Right now, the Portland Trailblazers are (rightfully) the next big thing. They're stocked with extremely talented young players and it's fun to imagine how they'll play together, what sort of excitement they'll generate. The fact that the results are completely unknown only makes it more fun. But a few years from now the Blazers will be, at best, the status quo. Fans will have moved on to the Grizzlies or the Oklahoma City Whatevertheyare (probably the Thunder) or whoever else happens to be the up-and-comer of the moment. But the tremors right now of tentative expectation and the anticipation of uncertain dominance, they'll be gone and forgotten. And that's a much longer moment than the post-Steven Jackson trade Warriors, who had a few months of glory before shipping off Jason Richardson and then watching Baron Davis leave a year later. They'll be a new and exciting team with all of their talented young players, but that doesn't lessen how exciting those couple of months were.

It's with these thoughts in mind that I recently read Tom Ziller's post on Gerald Wallace. Wallace has, for the last couple of years at least, been the only reason I tune in for Bobcats games. On the court he's volatile, with occasional completely unpredictable explosions. Even his flaws make him more watchable. But his style is also a paragon of unsustainability, built as it is on headfirst forays into the hoop and hardnosed defense against much larger opponents. He's been averaging what seems like a concussion a year for a while now, and that statistic is much more befitting of a football player than it is of a headband-clad basketballer.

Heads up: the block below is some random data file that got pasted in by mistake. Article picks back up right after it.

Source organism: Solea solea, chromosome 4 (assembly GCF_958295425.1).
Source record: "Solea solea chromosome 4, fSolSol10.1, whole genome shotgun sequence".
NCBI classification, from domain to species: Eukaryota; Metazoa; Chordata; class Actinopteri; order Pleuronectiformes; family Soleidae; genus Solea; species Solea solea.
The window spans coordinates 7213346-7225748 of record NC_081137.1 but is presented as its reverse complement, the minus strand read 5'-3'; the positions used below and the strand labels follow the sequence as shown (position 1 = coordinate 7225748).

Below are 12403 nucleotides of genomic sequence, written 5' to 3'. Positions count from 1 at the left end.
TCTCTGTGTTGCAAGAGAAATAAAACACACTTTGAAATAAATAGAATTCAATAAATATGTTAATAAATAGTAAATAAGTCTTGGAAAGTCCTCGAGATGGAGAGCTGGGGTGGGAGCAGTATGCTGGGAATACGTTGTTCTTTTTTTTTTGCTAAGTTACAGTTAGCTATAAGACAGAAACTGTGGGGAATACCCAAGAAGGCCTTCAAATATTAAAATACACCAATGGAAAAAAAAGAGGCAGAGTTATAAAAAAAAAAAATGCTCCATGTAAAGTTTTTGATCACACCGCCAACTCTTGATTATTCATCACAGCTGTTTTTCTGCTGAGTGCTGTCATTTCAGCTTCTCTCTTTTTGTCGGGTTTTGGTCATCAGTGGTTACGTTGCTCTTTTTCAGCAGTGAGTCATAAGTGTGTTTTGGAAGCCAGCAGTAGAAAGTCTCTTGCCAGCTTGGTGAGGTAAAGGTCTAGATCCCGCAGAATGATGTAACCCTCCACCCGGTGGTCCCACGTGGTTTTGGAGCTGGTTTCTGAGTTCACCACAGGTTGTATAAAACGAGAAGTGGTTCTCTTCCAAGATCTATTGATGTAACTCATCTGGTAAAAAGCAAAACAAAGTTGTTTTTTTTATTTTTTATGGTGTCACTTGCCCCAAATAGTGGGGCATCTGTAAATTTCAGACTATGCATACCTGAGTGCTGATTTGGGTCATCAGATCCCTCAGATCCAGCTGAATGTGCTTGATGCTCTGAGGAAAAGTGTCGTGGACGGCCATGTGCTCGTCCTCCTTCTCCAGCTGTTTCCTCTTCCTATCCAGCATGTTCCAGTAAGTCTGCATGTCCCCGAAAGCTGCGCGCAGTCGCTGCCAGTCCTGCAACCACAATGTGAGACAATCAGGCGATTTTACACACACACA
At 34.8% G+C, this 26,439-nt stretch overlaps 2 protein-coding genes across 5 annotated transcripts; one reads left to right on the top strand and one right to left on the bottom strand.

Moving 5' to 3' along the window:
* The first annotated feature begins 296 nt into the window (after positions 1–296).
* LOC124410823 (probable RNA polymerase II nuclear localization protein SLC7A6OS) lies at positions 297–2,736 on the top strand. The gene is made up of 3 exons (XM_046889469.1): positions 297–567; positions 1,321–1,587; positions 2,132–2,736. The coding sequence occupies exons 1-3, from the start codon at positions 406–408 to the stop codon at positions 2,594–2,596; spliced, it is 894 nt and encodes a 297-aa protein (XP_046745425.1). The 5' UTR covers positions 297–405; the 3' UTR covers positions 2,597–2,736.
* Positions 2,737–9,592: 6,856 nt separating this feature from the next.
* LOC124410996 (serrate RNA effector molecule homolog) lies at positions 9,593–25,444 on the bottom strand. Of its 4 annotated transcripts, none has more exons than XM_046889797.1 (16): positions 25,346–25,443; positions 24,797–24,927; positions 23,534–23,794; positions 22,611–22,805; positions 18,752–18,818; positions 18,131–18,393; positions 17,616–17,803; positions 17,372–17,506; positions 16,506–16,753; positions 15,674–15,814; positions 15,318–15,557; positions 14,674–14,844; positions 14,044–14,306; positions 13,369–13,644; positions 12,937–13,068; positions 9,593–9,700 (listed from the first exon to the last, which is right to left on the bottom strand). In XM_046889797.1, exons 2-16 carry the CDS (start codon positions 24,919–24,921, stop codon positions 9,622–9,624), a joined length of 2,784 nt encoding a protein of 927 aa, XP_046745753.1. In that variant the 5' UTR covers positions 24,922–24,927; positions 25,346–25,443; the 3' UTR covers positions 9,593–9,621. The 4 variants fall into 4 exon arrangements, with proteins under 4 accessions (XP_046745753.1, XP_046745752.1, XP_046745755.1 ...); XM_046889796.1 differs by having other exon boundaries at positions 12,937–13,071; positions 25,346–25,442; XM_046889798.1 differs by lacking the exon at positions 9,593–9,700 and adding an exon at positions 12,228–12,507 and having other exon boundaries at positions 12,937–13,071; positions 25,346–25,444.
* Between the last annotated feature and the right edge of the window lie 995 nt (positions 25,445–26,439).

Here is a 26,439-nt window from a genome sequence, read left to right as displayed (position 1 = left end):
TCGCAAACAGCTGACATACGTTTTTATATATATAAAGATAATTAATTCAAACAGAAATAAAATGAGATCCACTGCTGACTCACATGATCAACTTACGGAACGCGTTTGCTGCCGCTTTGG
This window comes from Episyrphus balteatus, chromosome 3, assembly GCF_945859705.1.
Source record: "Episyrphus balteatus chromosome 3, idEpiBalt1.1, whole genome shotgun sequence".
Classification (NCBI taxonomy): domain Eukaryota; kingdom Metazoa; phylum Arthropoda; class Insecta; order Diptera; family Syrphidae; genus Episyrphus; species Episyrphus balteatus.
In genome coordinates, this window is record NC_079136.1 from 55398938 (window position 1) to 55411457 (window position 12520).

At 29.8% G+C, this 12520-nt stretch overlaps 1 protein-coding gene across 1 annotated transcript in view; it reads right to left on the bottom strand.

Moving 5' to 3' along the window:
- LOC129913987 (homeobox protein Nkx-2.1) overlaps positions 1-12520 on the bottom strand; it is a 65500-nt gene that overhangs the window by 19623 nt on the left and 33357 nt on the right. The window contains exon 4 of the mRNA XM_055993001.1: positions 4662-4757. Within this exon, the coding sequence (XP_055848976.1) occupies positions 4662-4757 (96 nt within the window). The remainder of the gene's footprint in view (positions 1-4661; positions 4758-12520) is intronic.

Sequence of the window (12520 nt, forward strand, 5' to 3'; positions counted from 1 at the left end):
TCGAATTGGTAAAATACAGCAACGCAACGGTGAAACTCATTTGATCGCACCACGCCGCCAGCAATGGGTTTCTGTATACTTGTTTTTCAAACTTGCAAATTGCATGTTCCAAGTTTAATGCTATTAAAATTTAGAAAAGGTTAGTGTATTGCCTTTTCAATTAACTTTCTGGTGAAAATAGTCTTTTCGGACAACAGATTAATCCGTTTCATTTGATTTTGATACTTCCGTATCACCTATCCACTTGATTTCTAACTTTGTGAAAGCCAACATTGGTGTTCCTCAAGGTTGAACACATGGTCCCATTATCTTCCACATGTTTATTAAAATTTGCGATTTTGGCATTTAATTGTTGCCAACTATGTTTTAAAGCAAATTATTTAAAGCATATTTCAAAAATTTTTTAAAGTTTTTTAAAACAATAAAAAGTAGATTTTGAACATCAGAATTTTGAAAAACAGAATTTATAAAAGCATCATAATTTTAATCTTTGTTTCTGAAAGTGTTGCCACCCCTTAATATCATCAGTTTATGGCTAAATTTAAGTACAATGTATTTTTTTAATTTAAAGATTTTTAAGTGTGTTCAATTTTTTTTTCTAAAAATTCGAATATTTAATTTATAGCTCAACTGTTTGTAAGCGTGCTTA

Wallace is still young, even in NBA years, and Ziller seems to think that recent changes in his playing style are more due to incompetent coaching than to an age- and concussion-related mellowing, but I can't help but wonder if his days of demolition derby-style are over.

Wallace is one illustration of that fact that it's not just retirement that pushes player-moments back into the graveyard of memory, but also stylistic changes brought on by age (for instance, dominant Shaq vs. decoy Shaq), injury (Antonio McDyess before and after knee surgery), or the pragmatics of the win-column (pre- and post-Hubie Brown versions of Jason Williams). This isn't to deny recognition of what a huge accomplishment it is for a player to successfully change styles mid-career and continue to be able to compete at a high level. One of the most remarkable things about Kobe Bryant's career so far, for example, has been his ability keeping changing and adding to his game as he's gotten older and the players around him have changed, all the while never once stumbling in terms of efficiency. Since 1999, his points produced per 100 possessions have never dipped below 110 (and has been increasing as he approaches 30), while he's consistently used well over 26% of possessions. This is while gaining and then losing 20 or 30 pounds, undergoing multiple knee surgeries, improving his three-point shot, adding a fadeaway and a drop-step and improving his mid-range game and losing Shaq and gaining Gasol and so on and so forth.

While it's easy to begin to take Kobe's adaptability for granted, it's just as easy to underrate the highest moments in the careers of players like Steve Francis, who was brilliant early on but didn't really develop his game and saw his effectiveness leave him when his knees went out. What happened later in his career, though, shouldn't affect the memories of these moments:





Magic